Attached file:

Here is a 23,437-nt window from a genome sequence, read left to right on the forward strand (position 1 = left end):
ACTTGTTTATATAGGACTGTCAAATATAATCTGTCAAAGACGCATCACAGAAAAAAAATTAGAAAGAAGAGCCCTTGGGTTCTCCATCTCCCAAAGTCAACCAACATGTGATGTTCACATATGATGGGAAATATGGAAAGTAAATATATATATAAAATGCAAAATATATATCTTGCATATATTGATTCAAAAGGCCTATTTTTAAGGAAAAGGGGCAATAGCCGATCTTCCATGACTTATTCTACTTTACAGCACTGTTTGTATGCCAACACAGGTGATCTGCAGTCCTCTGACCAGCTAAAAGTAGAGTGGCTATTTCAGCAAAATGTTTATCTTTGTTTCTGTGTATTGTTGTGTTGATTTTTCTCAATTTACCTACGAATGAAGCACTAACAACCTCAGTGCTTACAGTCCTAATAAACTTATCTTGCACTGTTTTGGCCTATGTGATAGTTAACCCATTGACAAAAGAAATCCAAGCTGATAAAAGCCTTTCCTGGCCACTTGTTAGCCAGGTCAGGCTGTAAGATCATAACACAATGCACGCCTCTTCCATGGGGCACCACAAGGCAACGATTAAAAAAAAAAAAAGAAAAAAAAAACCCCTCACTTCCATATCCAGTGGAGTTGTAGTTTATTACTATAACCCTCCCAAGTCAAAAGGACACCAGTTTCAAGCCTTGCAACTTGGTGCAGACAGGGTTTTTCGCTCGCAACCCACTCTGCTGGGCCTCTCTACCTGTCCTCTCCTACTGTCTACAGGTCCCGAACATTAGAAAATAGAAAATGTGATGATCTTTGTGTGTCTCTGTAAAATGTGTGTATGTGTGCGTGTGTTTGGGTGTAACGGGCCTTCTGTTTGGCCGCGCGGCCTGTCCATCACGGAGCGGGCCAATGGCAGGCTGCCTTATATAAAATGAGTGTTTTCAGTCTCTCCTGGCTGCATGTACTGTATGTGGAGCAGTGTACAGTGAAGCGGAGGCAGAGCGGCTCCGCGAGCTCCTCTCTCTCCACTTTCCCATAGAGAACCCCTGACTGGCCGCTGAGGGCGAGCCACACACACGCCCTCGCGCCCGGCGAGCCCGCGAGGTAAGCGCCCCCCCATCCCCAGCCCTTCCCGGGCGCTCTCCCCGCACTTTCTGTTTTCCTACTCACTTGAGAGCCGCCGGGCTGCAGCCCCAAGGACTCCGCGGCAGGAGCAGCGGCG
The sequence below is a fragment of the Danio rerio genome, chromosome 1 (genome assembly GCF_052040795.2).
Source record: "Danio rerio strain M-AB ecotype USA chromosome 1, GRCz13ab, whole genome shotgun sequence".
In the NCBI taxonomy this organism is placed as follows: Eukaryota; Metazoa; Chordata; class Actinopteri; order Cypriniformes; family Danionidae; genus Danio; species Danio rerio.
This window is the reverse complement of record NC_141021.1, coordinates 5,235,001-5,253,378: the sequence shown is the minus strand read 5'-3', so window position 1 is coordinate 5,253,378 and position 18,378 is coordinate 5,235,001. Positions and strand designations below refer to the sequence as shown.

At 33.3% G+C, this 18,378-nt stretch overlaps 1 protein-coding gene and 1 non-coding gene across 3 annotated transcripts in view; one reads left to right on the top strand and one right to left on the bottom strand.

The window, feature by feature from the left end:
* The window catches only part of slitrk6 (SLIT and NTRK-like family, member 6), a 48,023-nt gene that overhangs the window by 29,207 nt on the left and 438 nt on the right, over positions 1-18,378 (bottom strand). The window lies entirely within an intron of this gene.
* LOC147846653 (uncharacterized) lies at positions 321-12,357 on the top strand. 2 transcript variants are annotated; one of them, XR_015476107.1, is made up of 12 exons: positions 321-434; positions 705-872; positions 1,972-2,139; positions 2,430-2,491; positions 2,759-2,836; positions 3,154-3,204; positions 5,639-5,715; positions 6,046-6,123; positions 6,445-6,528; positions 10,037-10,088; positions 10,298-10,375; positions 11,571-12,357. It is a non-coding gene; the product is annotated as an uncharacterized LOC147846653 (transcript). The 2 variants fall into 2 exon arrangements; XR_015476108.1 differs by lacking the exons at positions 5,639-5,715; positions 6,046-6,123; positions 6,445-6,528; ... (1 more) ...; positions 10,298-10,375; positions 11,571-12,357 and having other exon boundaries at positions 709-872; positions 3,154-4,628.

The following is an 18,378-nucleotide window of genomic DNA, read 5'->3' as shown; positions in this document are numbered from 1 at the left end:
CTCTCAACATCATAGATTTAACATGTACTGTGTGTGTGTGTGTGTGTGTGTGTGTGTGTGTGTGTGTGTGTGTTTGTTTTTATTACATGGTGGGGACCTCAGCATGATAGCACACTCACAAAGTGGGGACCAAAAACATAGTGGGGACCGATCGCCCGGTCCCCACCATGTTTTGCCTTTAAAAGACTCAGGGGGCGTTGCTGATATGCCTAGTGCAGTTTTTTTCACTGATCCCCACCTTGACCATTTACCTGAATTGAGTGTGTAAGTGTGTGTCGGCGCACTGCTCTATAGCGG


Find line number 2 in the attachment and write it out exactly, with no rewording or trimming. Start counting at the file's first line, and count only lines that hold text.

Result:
ACTTGTTTATATAGGACTGTCAAATATAATCTGTCAAAGACGCATCACAGAAAAAAAATTAGAAAGAAGAGCCCTTGGGTTCTCCATCTCCCAAAGTCAACCAACATGTGATGTTCACATATGATGGGAAATATGGAAAGTAAATATATATATAAAATGCAAAATATATATCTTGCATATATTGATTCAAAAGGCCTATTTTTAAGGAAAAGGGGCAATAGCCGATCTTCCATGACTTATTCTACTTTACAGCACTGTTTGTATGCCAACACAGGTGATCTGCAGTCCTCTGACCAGCTAAAAGTAGAGTGGCTATTTCAGCAAAATGTTTATCTTTGTTTCTGTGTATTGTTGTGTTGATTTTTCTCAATTTACCTACGAATGAAGCACTAACAACCTCAGTGCTTACAGTCCTAATAAACTTATCTTGCACTGTTTTGGCCTATGTGATAGTTAACCCATTGACAAAAGAAATCCAAGCTGATAAAAGCCTTTCCTGGCCACTTGTTAGCCAGGTCAGGCTGTAAGATCATAACACAATGCACGCCTCTTCCATGGGGCACCACAAGGCAACGATTAAAAAAAAAAAAAGAAAAAAAAAACCCCTCACTTCCATATCCAGTGGAGTTGTAGTTTATTACTATAACCCTCCCAAGTCAAAAGGACACCAGTTTCAAGCCTTGCAACTTGGTGCAGACAGGGTTTTTCGCTCGCAACCCACTCTGCTGGGCCTCTCTACCTGTCCTCTCCTACTGTCTACAGGTCCCGAACATTAGAAAATAGAAAATGTGATGATCTTTGTGTGTCTCTGTAAAATGTGTGTATGTGTGCGTGTGTTTGGGTGTAACGGGCCTTCTGTTTGGCCGCGCGGCCTGTCCATCACGGAGCGGGCCAATGGCAGGCTGCCTTATATAAAATGAGTGTTTTCAGTCTCTCCTGGCTGCATGTACTGTATGTGGAGCAGTGTACAGTGAAGCGGAGGCAGAGCGGCTCCGCGAGCTCCTCTCTCTCCACTTTCCCATAGAGAACCCCTGACTGGCCGCTGAGGGCGAGCCACACACACGCCCTCGCGCCCGGCGAGCCCGCGAGGTAAGCGCCCCCCCATCCCCAGCCCTTCCCGGGCGCTCTCCCCGCACTTTCTGTTTTCCTACTCACTTGAGAGCCGCCGGGCTGCAGCCCCAAGGACTCCGCGGCAGGAGCAGCGGCG